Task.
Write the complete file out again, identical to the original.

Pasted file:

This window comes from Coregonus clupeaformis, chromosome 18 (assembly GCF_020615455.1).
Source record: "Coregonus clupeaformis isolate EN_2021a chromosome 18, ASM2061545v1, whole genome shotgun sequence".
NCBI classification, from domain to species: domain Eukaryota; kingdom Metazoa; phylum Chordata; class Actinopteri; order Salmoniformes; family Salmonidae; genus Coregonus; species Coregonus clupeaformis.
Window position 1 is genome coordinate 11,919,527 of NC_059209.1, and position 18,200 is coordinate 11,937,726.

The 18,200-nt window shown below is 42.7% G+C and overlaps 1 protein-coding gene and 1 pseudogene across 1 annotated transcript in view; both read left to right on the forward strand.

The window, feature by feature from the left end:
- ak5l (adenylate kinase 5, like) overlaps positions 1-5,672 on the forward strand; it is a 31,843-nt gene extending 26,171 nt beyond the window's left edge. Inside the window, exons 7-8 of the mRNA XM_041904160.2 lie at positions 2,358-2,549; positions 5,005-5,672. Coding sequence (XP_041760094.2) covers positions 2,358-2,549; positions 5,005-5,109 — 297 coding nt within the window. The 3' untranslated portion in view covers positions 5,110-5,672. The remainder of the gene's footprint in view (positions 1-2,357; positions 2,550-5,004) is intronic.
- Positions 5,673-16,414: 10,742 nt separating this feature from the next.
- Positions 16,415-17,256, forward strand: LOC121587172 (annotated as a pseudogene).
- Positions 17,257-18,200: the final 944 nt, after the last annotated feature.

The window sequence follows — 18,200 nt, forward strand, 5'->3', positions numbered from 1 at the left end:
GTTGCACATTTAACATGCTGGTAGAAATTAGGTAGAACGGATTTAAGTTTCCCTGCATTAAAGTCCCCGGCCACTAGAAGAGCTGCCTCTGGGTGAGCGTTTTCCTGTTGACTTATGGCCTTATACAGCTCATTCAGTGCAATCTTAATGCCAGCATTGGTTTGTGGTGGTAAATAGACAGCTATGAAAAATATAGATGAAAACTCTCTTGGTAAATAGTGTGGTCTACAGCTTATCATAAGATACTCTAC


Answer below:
This window comes from Coregonus clupeaformis, chromosome 18 (assembly GCF_020615455.1).
Source record: "Coregonus clupeaformis isolate EN_2021a chromosome 18, ASM2061545v1, whole genome shotgun sequence".
NCBI classification, from domain to species: domain Eukaryota; kingdom Metazoa; phylum Chordata; class Actinopteri; order Salmoniformes; family Salmonidae; genus Coregonus; species Coregonus clupeaformis.
Window position 1 is genome coordinate 11,919,527 of NC_059209.1, and position 18,200 is coordinate 11,937,726.

The 18,200-nt window shown below is 42.7% G+C and overlaps 1 protein-coding gene and 1 pseudogene across 1 annotated transcript in view; both read left to right on the forward strand.

The window, feature by feature from the left end:
- ak5l (adenylate kinase 5, like) overlaps positions 1-5,672 on the forward strand; it is a 31,843-nt gene extending 26,171 nt beyond the window's left edge. Inside the window, exons 7-8 of the mRNA XM_041904160.2 lie at positions 2,358-2,549; positions 5,005-5,672. Coding sequence (XP_041760094.2) covers positions 2,358-2,549; positions 5,005-5,109 — 297 coding nt within the window. The 3' untranslated portion in view covers positions 5,110-5,672. The remainder of the gene's footprint in view (positions 1-2,357; positions 2,550-5,004) is intronic.
- Positions 5,673-16,414: 10,742 nt separating this feature from the next.
- Positions 16,415-17,256, forward strand: LOC121587172 (annotated as a pseudogene).
- Positions 17,257-18,200: the final 944 nt, after the last annotated feature.

The window sequence follows — 18,200 nt, forward strand, 5'->3', positions numbered from 1 at the left end:
GTTGCACATTTAACATGCTGGTAGAAATTAGGTAGAACGGATTTAAGTTTCCCTGCATTAAAGTCCCCGGCCACTAGAAGAGCTGCCTCTGGGTGAGCGTTTTCCTGTTGACTTATGGCCTTATACAGCTCATTCAGTGCAATCTTAATGCCAGCATTGGTTTGTGGTGGTAAATAGACAGCTATGAAAAATATAGATGAAAACTCTCTTGGTAAATAGTGTGGTCTACAGCTTATCATAAGATACTCTAC